- A soft heel pad is useful to wear in your shoe to act as a shock-absorber when you walk.
- If you have a stiff ankle or tight Achilles tendon simple exercises can be used to stretch the heel cord. Stretching the Achilles tendon and plantar fascia is very effective general treatment for many patients, however it is important that you undertake the exercises regularly.
- Lean your arms against a solid and secure table
- Put one leg behind the other as shown.
- By bending the front knee, and keeping the back knee straight (arrow) you should feel the calf muscles (star) get tight.
- Hold this position for 30 seconds (timed). Do not rock back and forth.
- Change your legs over, so that you stretch the opposite calf. Plantar fasciitis can affect both legs, and so stretch both legs.
- Perform the exercise on both legs twice – the whole exercise takes 2 minutes.
- Repeat the exercise 4 times per day.
Simple pain-killers such as paracetamol or anti-inflammatory medicines ( for example Brufen, Nurofen) can help reduce the pain. Ask advice from your doctor or pharmacist before taking anti-inflammatory medicines as they can have troublesome side-effects in some people.
The simple measures above will help the majority of people with heel pain. In fact after about one year 95% of people’s symptoms settle. It is improtant to be patient, and stick to the treatment programme.
If the pain continues, specialist treatment may be required. There are numerous options, these include:
- Wearing a splint at night to stretch your Achilles’ tendon, while you are asleep
- Injection of steroid (an anti-inflammatory agent) into the attachment of the plantar fascia to damp down the inflammation.
These measures will reduce the pain in most people who are not helped by simple treatment. If you still have pain after one or two injections, your doctor may want to investigate your problem a bit further. If no other medical problem or cause of stress in your heel is found, a number of other treatments can be tried:
- Further physiotherapy
- Resting the foot in a plaster cast to rest the inflamed tissues
- Shock wave treatment
Only if all non-surgical treatments fail would an operation be considered – this is because surgery has risks attached to it, and is not always successful.
Do I need an operation?
It is rare to need an operation for heel pain. It would only be offered if all simpler treatments have failed and, in particular, you are a reasonable weight for your height and the stresses on your heel cannot be improved by modifying your activities or footwear.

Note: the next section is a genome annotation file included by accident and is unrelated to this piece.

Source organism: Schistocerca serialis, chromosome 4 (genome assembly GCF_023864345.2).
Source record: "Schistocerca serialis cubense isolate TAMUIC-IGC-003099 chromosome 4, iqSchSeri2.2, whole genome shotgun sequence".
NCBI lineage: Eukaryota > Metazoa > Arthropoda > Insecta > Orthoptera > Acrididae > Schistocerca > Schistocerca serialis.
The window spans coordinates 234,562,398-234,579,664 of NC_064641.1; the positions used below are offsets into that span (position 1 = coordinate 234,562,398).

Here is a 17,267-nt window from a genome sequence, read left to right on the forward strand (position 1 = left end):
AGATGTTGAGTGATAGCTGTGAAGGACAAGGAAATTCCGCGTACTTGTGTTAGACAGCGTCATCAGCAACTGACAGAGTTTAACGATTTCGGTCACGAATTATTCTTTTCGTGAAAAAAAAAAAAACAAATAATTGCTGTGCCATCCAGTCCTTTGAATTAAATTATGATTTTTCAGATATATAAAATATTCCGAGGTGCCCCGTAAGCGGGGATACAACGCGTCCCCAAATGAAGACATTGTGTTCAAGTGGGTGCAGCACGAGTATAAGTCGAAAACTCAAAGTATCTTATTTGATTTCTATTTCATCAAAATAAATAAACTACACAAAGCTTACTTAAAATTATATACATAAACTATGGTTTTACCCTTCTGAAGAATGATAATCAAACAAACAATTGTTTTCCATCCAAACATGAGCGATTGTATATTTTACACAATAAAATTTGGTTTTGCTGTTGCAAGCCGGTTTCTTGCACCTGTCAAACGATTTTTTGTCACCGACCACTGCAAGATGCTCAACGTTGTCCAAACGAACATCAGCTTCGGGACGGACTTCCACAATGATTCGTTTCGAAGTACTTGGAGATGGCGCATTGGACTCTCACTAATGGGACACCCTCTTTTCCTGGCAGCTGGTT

The aiThe aim of an operation is to release part of the plantar fascia from the heel bone and reduce the tension in it. Many surgeons would also explore and free the small nerves on the inner side of your heel as these are sometimes trapped by bands of tight tissue. This sort of surgery can be done through a cut about 5cm long on the inner side of your heel. Recently there has been a lot of interest in doing the operation by keyhole surgery, but this has not yet been proven to be effective and safe, and key hole surgery does not allow the nerves to be released.
Most people who have an operation are better afterwards, but it can take months to get the full benefit from the surgery and the wound can take a while to heal fully, for this reason a plaster cast is often used post-operatively.
Surgery is between 70% and 90% successful, however, there are risks, including a
small number of patients who are worse following surgery. The principle complications of surgery include:
- The pain fails to settle
- Dividing the plantar fascia can lead to a flat foot, which is painful, and difficult to treat
- Tingling or numbness in the heel or foot, caused by damage to the small nerves in the heel
- Infection of the wound, slowing down healing
- Excessive bruising
- Swelling of the ankle and foot
In the majority of cases the problems settle, but slow the healing process, occasionally the damage is irreversible. Certainly if you do require surgery your recovery will be helped by keeping your foot up for at least a fortnight after surgery, and following the recovery protocol outlined by the surgical team.
Wouldn’t it be better to take out my heel spur?
As you will have seen from reading the section above ‘I’ve been told my pain is caused by a bone spur’, the pain is not caused by the spur. Rather, both the pain and the spur are caused by inflammation in the plantar fascia. Simple removal of the spur has been known to be ineffective in relieving the pain since the 1960s.
However, if you are one of the rare people who do not respond to simple treatment and end up having an operation to release the plantar fascia, the surgeon may also remove any bone spur at the same time.